We’ve also experimented with other NoSQL databases, but SQL is just so much easier to use. All the NoSQL alternatives required learning something different from SQL. Ultimately, there’s a lot of value in being able to query using SQL but not having to specify the schema, and Rockset gives us that ability.
What did you achieve by making the switch from Elasticsearch to Rockset?
Our team doesn’t use Elasticsearch anymore. We’ve moved our internal apps over to Rockset for search and analytics.
We got the ability to do joins. Elasticsearch doesn’t support joins, so we were constantly denormalizing our data to get around this. It can take a week to set up a Spark job to denormalize each data set, and because of the data we deal with, we would experience significant space amplification due to denormalization. Data that would occupy 1 TB in Elasticsearch now takes up 10 GB in Rockset, approximately a 100x difference from not having to denormalize in order to join data.
We shortened the time it takes to index our data. With Elasticsearch, it would take 4-5 hours to index our largest data set. We’re doing that in 15-30 minutes with Rockset. We’re making data usable more quickly now, and we no longer need to expend effort monitoring longer-running ingestion on Elasticsearch.
We can move and iterate faster with Rockset. Our data model is constantly in flux, and we don’t anticipate it will ever get to a steady state, so it’s important to be able to iterate quickly on our queries and apps. The schema exploration capability in Rockset is really helpful in understanding the structure of the data we receive. Building and debugging queries using SQL in Rockset is trivial for us. We would sometimes take 15-30 minutes to construct the equivalent queries in Elasticsearch, and it would still not be 100% certain that we’d correctly specified the query we intended. Moving to Rockset allows us to be more efficient due to our familiarity with SQL. Rockset’s Query Lambdas (named, parameterized SQL queries stored in Rockset that can be executed from a dedicated REST endpoint) serve as a helpful abstraction layer on which we build our internal apps.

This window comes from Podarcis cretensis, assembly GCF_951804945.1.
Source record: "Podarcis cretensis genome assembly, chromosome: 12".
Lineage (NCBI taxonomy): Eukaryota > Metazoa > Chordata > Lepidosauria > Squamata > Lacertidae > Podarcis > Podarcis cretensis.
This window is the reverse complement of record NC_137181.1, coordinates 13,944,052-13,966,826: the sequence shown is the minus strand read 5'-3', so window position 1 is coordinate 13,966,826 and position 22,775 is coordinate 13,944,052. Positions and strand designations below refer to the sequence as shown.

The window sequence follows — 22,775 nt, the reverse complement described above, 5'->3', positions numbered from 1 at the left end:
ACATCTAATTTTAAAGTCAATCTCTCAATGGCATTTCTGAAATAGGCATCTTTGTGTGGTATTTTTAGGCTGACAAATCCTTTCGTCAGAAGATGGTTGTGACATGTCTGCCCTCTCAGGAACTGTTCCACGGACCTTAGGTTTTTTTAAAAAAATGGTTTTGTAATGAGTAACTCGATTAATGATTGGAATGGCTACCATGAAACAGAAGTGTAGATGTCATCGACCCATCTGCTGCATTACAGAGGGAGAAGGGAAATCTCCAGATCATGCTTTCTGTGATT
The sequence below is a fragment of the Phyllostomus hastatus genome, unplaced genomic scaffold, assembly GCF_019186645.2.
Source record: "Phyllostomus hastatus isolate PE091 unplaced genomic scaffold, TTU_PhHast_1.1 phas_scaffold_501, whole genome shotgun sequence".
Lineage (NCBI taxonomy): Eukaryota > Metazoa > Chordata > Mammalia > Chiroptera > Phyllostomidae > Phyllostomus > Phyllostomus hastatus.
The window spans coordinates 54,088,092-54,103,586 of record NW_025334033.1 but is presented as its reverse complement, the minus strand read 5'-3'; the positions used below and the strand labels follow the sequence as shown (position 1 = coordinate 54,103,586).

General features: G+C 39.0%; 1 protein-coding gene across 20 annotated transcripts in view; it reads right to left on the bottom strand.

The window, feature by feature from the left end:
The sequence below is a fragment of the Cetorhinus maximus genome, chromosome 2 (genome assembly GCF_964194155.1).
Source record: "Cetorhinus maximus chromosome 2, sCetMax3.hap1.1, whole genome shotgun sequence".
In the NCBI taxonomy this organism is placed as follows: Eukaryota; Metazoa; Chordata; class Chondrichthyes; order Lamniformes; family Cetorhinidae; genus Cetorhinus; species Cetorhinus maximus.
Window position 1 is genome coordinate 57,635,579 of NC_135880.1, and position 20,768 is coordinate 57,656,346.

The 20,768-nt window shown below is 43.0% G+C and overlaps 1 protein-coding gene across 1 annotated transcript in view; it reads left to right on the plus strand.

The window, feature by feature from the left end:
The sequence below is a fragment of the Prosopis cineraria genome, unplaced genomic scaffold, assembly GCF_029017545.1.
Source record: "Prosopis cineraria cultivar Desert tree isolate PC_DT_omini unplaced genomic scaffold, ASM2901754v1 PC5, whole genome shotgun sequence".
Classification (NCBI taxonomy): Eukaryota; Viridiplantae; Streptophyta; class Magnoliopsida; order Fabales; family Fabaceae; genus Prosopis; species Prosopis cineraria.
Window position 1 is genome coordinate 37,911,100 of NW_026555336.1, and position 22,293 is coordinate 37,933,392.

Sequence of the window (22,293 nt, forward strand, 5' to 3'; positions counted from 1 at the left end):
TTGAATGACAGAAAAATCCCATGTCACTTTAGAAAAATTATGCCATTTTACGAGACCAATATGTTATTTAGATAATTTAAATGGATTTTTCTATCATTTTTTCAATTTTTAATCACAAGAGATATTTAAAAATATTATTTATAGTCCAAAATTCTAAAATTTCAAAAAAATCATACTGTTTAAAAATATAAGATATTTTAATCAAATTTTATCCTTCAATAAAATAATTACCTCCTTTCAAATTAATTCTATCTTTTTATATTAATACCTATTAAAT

We no longer need to manage and maintain a cluster. We previously used an Elasticsearch managed cloud service, but it still needed a lot of fine tuning from our engineers and might go down for a couple of hours every month. Rockset is a maintenance delight. We don’t have to think about it and can simply focus on building our apps on top of it.
Overall, we’ve improved the underlying data infrastructure for our apps with this transition from Elasticsearch to Rockset. The number of apps we build and the data we employ in our analysis will continue to grow, and we’re looking forward to more Rockset features and integrations to help us on the way.